WHEN YOU BEGIN your novel using certain techniques, such as “In media res” (in the middle of the thing) or “At the last possible moment,” you are deliberately planting a question in your readers mind. In the first instance, the question is “What is going on?” and in the second, “What will happen now?” These are great ways to trigger a reader’s curiosity.
But you can also pull that trigger by, literally, asking a question.
Such as the question that begins perhaps the most famous work of fiction:
(Hamlet, William Shakespeare)
Or how about this:
“What about a teakettle? What if the spout opened and closed when the steam came out, so it would become a mouth, and it could whistle pretty melodies, or do Shakespeare, or just crack up with me?”
(Extremely Loud and Incredibly Close, Jonathan Safran Foer)
This technique immediately engages the reader. It calls on the reader to be, almost, part of the narrative itself. The story is not being told as much as it is being explored together, reader and writer.
And—bonus!—asking a question has the added attraction of “breaking the fourth wall,” as they say in theatre. Since you’re addressing the reader, he or she is instantly (we hope) engaged. There is an intimacy created on the spot. If we do it well, that reader will be more involved than usual.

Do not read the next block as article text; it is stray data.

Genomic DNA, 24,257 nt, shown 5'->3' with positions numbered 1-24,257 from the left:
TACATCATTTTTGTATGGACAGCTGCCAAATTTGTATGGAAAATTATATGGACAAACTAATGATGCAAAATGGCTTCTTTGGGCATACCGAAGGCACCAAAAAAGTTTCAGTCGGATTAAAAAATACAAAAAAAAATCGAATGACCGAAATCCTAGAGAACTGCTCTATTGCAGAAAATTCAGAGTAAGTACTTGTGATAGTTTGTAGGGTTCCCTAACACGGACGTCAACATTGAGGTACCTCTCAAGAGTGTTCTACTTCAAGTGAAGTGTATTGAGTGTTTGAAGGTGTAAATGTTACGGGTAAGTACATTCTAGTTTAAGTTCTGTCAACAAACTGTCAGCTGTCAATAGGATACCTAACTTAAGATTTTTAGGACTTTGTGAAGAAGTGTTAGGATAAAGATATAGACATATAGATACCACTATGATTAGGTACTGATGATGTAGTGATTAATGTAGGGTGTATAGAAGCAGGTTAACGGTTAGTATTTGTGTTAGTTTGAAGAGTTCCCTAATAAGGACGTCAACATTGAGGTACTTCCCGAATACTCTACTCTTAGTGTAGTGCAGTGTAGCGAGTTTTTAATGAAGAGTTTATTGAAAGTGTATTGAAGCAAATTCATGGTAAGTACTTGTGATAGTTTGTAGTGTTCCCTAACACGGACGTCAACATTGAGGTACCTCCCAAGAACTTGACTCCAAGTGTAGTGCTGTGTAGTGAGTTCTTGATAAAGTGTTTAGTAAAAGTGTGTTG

But here’s a warning: If you start with a question, you must then consider how much you want to engage the reader as you go along. Too much involvement is intrusive; too little feels as though the use of your initial involvement was merely a trick. And of course it is a trick—although you don’t want the reader to feel as though it is!
Naturally this trick works better with some forms of fiction—such as literary fiction—than others. But there are work-arounds. Let’s say you’re writing science fiction. Maybe a computer asks the question. Or—for a romance—a young man asks the pretty heroine if he can share her cab. These aren’t questions to the reader, of course, but in the heady confusion of beginning a new story, a reader might well feel at first as though she’s being addressed. And voila, she feels connected.
Even if it doesn’t work with your beginning scene, asking a question at the start of a chapter or section adds energy to your story. Just as an exercise, try using this writing prompt to start a scene. . .
“What do you want from me?”
. . .and see where it gets you. What have you got to lose?
Other posts in “The Cold Open” series: